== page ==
Google patch policy leaves over 900 million Android users out in the cold
When a version of Windows reaches the end of its normal support, as Windows 7 has today, Microsoft continues to provide security patches for an extended time.
Google it seems prefers to take a tougher line and is not issuing patches for versions of Android prior to 4.4 KitKat, leaving millions of users of older versions out in the cold.
The policy came to light when researchers at security company Rapid 7 reported a vulnerability in WebView -- a core component used to render web pages -- on pre 4.4 versions of the OS and received the following reply:
"If the affected version [of WebView] is before 4.4, we generally do not develop the patches ourselves, but welcome patches with the report for consideration. Other than notifying OEMs, we will not be able to take action on any report that is affecting versions before 4.4 that are not accompanied with a patch".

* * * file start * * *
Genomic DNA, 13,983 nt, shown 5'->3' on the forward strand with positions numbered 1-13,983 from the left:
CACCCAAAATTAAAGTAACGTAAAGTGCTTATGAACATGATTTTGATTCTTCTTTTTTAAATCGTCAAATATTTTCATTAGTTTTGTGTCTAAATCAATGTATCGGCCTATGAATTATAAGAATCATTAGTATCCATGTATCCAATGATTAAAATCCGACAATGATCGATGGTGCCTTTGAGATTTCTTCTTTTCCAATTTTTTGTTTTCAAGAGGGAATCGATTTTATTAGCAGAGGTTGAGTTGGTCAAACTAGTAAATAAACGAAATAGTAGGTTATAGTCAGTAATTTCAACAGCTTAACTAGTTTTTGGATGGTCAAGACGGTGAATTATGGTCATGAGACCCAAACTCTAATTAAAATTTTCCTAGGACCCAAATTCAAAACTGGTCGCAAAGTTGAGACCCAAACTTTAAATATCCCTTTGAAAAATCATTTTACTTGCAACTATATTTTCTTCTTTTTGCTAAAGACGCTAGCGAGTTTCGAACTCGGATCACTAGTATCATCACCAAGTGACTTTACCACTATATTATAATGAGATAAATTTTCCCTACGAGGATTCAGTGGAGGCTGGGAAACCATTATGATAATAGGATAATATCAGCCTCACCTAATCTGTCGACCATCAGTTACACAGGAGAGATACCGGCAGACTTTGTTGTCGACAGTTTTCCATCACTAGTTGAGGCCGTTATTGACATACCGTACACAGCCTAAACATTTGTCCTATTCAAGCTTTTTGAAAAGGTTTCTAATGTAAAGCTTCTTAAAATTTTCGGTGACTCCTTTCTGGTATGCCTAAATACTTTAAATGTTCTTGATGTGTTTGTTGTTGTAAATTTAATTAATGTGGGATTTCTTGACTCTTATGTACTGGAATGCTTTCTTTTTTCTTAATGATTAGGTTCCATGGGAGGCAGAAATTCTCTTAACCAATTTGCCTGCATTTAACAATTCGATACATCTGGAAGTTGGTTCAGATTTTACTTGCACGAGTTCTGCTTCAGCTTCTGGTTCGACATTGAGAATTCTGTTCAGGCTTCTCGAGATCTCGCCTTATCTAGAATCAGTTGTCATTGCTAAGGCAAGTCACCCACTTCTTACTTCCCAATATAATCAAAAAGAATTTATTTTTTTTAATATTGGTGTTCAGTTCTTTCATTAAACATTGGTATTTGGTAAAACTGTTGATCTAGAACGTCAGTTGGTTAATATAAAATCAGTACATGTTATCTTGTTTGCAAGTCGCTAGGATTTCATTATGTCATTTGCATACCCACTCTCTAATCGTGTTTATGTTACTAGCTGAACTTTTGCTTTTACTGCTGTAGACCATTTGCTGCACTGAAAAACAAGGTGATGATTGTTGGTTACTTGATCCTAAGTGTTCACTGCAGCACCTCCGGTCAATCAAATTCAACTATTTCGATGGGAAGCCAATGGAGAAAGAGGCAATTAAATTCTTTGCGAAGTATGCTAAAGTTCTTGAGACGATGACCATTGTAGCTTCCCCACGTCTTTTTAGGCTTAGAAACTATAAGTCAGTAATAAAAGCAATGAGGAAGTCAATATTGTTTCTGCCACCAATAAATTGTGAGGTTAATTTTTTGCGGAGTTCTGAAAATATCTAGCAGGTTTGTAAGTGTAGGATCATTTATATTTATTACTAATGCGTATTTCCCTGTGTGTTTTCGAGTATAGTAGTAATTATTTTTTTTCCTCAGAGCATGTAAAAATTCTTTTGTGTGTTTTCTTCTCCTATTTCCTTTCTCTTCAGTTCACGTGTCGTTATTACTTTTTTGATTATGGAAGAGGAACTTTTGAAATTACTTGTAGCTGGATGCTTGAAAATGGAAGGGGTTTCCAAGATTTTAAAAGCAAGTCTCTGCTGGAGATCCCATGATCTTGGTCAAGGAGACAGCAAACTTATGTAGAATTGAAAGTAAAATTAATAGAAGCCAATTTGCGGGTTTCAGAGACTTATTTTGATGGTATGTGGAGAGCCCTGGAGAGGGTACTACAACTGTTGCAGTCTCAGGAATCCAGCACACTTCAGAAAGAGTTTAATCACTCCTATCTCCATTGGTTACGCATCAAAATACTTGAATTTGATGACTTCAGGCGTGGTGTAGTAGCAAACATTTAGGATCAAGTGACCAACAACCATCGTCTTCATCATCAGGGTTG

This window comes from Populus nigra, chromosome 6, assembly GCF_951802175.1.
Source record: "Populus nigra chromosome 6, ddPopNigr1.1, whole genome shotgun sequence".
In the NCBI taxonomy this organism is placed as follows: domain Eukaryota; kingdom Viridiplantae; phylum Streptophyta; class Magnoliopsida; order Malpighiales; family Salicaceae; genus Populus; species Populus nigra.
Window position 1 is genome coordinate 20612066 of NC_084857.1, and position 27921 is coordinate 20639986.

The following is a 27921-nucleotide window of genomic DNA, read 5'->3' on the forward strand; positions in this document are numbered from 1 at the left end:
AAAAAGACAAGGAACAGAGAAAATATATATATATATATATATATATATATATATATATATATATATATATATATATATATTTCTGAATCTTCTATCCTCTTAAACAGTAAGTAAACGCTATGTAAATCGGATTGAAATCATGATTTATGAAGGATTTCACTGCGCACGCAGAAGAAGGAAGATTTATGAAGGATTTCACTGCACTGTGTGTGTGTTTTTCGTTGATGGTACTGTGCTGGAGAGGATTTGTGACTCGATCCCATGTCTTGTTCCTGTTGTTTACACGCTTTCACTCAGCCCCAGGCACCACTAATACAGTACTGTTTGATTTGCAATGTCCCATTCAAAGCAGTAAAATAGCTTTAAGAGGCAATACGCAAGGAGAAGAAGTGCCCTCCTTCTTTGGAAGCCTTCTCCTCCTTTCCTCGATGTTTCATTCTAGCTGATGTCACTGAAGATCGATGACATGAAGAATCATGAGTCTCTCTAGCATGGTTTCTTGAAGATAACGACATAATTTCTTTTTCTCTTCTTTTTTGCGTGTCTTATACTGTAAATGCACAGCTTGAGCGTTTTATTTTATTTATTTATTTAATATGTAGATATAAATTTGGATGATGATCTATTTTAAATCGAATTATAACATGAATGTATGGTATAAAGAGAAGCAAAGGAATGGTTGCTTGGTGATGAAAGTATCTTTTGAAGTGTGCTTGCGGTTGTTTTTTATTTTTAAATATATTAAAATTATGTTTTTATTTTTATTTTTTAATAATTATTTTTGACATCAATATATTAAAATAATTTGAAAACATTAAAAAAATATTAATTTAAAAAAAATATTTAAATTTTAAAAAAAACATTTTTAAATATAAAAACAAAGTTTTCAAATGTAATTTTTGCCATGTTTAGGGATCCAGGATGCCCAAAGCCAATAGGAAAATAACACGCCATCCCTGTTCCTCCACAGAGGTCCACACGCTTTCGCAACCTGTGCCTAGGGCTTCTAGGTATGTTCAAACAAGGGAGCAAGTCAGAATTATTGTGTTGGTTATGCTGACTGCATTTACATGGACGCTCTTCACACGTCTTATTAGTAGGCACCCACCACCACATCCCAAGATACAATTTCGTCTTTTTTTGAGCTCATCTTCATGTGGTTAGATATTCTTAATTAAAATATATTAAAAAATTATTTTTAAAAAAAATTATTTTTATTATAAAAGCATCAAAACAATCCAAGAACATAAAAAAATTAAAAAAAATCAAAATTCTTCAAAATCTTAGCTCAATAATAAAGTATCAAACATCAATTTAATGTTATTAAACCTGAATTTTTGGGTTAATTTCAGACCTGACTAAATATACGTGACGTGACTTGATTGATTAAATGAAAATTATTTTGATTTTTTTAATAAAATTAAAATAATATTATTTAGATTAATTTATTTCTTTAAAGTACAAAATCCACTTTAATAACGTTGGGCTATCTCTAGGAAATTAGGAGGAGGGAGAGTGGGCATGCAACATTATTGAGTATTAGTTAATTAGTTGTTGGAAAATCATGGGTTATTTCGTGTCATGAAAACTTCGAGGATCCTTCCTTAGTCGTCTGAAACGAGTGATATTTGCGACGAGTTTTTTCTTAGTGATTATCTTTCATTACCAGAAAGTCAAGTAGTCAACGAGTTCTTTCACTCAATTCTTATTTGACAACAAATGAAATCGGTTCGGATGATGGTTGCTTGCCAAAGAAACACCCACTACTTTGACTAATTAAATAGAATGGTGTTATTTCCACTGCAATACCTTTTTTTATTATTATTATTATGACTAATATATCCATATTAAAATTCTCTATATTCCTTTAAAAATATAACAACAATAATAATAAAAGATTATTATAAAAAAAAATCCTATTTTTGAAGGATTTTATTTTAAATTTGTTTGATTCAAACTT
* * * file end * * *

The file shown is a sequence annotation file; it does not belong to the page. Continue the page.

In other words security companies are now expected to report a bug along with a patch to fix it. Otherwise Google will simply inform manufacturers like Samsung and Motorola and expect them to provide fixes for their handsets. Imagine for a moment if you reported a Windows bug and Microsoft told you you had to call Lenovo or Dell to get a fix for your PC.
This potentially puts over 900 million Android devices out of the loop when it comes to getting security patches. Given that many of these will be budget phones and tablets that won't have the option to upgrade to a later version they're likely to remain vulnerable.
Of course Android is open source so handset makers -- or anyone else -- can come up with a patch. However, leaving this to chance seems like a short-sighted policy on Google's behalf and could dent long-term confidence in the operating system, particularly when it comes to safeguarding personal details.
On its blog Rapid 7 urges Google to reconsider. Whether or not it will have a change of heart we'll have to wait and see.
Image Credit: Gary Ham